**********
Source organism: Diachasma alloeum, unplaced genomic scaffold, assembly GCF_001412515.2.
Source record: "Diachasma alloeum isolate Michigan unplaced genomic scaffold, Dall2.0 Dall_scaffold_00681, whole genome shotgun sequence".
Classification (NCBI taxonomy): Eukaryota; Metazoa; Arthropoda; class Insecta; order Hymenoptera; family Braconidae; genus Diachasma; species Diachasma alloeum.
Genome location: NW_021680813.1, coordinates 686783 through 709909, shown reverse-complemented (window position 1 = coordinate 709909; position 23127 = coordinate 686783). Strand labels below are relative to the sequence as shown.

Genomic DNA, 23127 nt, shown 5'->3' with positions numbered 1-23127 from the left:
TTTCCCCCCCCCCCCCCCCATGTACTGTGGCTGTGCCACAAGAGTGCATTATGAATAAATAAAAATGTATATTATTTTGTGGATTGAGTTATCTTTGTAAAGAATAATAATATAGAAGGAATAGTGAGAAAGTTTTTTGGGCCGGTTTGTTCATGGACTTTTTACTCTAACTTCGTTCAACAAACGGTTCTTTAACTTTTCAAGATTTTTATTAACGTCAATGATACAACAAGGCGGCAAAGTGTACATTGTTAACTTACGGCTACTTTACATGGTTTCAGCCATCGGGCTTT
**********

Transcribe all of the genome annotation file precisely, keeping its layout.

Source organism: Diachasma alloeum, unplaced genomic scaffold, assembly GCF_001412515.2.
Source record: "Diachasma alloeum isolate Michigan unplaced genomic scaffold, Dall2.0 Dall_scaffold_00681, whole genome shotgun sequence".
Classification (NCBI taxonomy): Eukaryota; Metazoa; Arthropoda; class Insecta; order Hymenoptera; family Braconidae; genus Diachasma; species Diachasma alloeum.
Genome location: NW_021680813.1, coordinates 686783 through 709909, shown reverse-complemented (window position 1 = coordinate 709909; position 23127 = coordinate 686783). Strand labels below are relative to the sequence as shown.

Genomic DNA, 23127 nt, shown 5'->3' with positions numbered 1-23127 from the left:
TTTCCCCCCCCCCCCCCCCATGTACTGTGGCTGTGCCACAAGAGTGCATTATGAATAAATAAAAATGTATATTATTTTGTGGATTGAGTTATCTTTGTAAAGAATAATAATATAGAAGGAATAGTGAGAAAGTTTTTTGGGCCGGTTTGTTCATGGACTTTTTACTCTAACTTCGTTCAACAAACGGTTCTTTAACTTTTCAAGATTTTTATTAACGTCAATGATACAACAAGGCGGCAAAGTGTACATTGTTAACTTACGGCTACTTTACATGGTTTCAGCCATCGGGCTTT